Norway is also an Arctic country with major interests in the increasingly strategic High North. Russia, as well as China, along with many of Norway's allies and partners, including the United States, are increasingly seeing the potential for new economic opportunities, and competition, as Arctic ice recedes due to global climate change.
Germany is separately looking to have an increasingly pronounced military presence in the Pacific region as part of a broader Western push to challenge Chinese influence. Defense News reported just on Monday that the German Air Force is planning to take part in a number of major exercises across the Pacific next year.
Kongsberg's announcement about the 3SM missile also highlighted economic benefits for both countries from the development and production of these weapons, which could also eventually be exported to other nations.
There are supersonic cruise missiles already in service, like Russia's P-800 Oniks (and the BrahMos derivative co-developed with India) and China's YJ-12, which both present threats and have been important drivers for other countries to pursue their own capabilities in this regard. The United States, for instance, is also looking toward new supersonic or even hypersonic anti-ship missiles.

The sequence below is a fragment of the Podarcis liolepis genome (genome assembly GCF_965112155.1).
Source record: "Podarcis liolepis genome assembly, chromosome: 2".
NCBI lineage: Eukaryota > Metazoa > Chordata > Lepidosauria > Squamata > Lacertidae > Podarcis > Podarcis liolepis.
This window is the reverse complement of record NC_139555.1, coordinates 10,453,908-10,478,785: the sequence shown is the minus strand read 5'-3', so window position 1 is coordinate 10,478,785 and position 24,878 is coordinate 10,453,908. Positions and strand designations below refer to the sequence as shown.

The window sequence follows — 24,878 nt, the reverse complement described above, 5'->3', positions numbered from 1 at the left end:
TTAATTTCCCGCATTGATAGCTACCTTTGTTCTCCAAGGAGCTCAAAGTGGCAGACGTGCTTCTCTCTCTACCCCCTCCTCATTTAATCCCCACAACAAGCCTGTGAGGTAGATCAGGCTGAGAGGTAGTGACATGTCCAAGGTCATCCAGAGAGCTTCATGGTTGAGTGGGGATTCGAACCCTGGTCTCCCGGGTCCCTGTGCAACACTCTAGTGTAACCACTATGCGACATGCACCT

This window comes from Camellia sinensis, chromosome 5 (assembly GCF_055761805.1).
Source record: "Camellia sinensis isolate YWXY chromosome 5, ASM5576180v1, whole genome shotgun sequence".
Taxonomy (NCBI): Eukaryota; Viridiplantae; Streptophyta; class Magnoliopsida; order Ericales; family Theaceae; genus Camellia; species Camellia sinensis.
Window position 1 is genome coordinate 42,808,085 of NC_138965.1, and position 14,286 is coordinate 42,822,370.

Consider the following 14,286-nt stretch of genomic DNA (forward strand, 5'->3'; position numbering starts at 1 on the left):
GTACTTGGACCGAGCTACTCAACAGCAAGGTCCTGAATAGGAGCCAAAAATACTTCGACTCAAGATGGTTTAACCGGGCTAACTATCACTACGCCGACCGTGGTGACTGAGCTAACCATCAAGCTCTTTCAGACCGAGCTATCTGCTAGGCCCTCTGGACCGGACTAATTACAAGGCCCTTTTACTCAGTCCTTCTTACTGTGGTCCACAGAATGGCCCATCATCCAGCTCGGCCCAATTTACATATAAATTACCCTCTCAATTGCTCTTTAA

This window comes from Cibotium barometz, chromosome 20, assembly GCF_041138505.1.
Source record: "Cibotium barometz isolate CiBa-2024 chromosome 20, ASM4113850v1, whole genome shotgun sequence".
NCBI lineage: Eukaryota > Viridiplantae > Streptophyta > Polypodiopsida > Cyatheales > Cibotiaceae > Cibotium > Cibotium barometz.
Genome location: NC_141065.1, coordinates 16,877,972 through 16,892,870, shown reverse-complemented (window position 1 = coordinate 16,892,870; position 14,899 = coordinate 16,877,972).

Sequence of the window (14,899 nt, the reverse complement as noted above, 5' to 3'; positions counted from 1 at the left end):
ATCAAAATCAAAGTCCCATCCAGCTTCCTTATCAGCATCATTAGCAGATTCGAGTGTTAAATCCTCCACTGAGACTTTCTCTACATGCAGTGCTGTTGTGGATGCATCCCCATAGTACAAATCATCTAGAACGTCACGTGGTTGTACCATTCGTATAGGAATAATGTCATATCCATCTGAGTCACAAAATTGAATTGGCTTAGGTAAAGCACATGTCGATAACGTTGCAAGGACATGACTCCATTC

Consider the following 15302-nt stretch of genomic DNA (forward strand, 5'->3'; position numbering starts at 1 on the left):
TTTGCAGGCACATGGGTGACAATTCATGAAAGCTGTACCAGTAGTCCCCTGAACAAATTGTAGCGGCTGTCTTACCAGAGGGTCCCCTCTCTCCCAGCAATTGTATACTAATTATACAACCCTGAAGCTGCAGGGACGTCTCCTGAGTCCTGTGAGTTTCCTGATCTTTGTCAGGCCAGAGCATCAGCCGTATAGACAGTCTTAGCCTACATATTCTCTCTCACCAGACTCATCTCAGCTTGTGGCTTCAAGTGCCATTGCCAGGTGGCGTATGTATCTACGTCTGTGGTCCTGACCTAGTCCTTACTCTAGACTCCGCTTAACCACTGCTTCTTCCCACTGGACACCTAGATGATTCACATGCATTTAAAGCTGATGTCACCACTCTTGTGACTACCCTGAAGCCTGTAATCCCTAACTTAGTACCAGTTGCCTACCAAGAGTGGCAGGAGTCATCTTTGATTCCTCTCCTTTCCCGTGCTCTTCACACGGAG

"The Norwegian defense industry, with Kongsberg at the forefront, has unique expertise and produces world-class missiles. The project will continue to extend this strategically important expertise, so we can continue to develop missiles that are attractive to other NATO countries and close allies,” Norway's Defense Minister Bjørn Arild Gram said in a statement along with the initial announcement about the 3SM project last month.
“The new strike missile project will ensure that Norway retains its position as a world leader in missile production, based on seamless cooperation between industry, governments, and research establishments," Eirik Lie, President of Kongsberg Defence & Aerospace, also said at that time. "The project will create new Norwegian jobs, while offering Norway and its allies improved defense capabilities."
All this being said, the 3SM still looks to be years away from entering service. Kongsberg says it currently hopes the missile will be "ready" – it's unclear if this refers to the completion of the development, the delivery of the first missiles, or the weapons actually being in service – by 2035.
Whatever the case, Norway and Germany have now at least made the first step forward to acquiring a new and more capable maritime strike capability for their respective warships.